Choosing a song for a Musical Theatre audition

Choosing a song for a Musical Theatre audition

When selecting a song for an audition you want to choose something that really showcases you as a performer.

If you are receiving vocal coaching or singing lessons, then your teacher will also be able to offer advice on songs that would suit your voice type.

For example, for male singers:

If you are a bass or baritone singer then it would not be advisable to choose a song like Pity The Child from Chess as the vocal range is more suitable for a high tenor. But songs like Stars from Les Miserables or Man of La Mancha (I, Don Quixote) from Man of La Mancha, would be more vocally appropriate choices.

For female singers:

If you are an alto then a song like I Feel Pretty from West Side Story would not be a good choice as the vocal range is more suitable for a soprano but songs like I’d give my life for you from Miss Saigon or As Long As He Needs Me from Oliver would be much more suitable choices.

Having said this, songs can be transposed and as long as you have the sheet music in your key, then you shouldn’t feel limited by which songs are not traditionally in your key.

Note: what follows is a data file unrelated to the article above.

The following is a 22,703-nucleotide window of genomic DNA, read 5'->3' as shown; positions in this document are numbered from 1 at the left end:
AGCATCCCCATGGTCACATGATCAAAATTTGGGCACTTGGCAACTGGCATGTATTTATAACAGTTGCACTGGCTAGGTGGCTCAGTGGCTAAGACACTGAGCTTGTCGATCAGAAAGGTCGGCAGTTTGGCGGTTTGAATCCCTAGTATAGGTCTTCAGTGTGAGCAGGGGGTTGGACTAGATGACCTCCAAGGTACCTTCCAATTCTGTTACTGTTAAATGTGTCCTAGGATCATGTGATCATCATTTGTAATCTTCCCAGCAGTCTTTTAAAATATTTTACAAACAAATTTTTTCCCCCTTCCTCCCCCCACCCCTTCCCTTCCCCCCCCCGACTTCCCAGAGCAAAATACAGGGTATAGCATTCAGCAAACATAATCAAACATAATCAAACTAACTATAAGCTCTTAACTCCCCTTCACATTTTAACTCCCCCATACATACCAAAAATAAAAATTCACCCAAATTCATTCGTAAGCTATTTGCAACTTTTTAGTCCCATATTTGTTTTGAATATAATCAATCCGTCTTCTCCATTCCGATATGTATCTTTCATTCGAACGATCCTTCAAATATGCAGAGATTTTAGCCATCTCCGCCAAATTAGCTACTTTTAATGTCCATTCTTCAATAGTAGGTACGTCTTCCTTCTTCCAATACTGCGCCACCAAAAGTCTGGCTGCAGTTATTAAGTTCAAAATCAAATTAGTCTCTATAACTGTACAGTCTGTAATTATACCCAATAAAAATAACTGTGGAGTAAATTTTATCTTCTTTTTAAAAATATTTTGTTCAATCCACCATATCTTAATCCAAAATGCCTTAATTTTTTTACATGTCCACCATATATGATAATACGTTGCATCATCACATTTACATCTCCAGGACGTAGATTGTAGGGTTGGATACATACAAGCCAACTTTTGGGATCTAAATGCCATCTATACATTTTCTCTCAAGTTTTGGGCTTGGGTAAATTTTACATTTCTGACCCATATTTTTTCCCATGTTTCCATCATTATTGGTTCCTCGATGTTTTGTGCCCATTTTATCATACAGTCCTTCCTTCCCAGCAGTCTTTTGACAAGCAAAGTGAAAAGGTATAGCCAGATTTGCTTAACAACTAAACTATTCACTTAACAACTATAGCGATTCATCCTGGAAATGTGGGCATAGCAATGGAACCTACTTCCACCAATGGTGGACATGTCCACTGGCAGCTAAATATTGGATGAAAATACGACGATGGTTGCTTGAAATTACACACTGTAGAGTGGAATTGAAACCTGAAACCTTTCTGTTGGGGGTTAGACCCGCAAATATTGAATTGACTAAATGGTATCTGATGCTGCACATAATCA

There are however songs that we don’t recommend you sing at auditions.

Different musicals will fall in and out of favor depending on their popularity. If there has been a successful revival, or if they are new on the theatre scene; this can influence the trend in what people are performing.

For example after Cats opened, producers complained about how many times they had to sit through versions of Memory at auditions. The same when Chicago won the Academy Award for Best Picture and every second performer was doing All That Jazz for their audition piece.

Producers and directors will be happy to hear something fresh and something new. A song from a more obscure musical will always be welcome and it will help you to stand out. Think of it this way, if you are the only person who performs a number from The Toxic Avenger (a little known musical that premiered at the Edinburgh Fringe Festival and then had a short season on the West End), then you have more of a chance that the audition panel may remember you.

This should not always be your reasoning behind why you have selected a certain song but it’s good to discover more obscure musicals for you will certainly find some wonderful gems out there that don’t get performed enough.

Ultimately, it’s good to listen to as many musical soundtracks as possible so that you can make smart choices about what you like and also what suits your voice. But never choose a song that you don’t like, as this will show in your performance, plus you will be singing it frequently as we hope that you will be attending lots of auditions.

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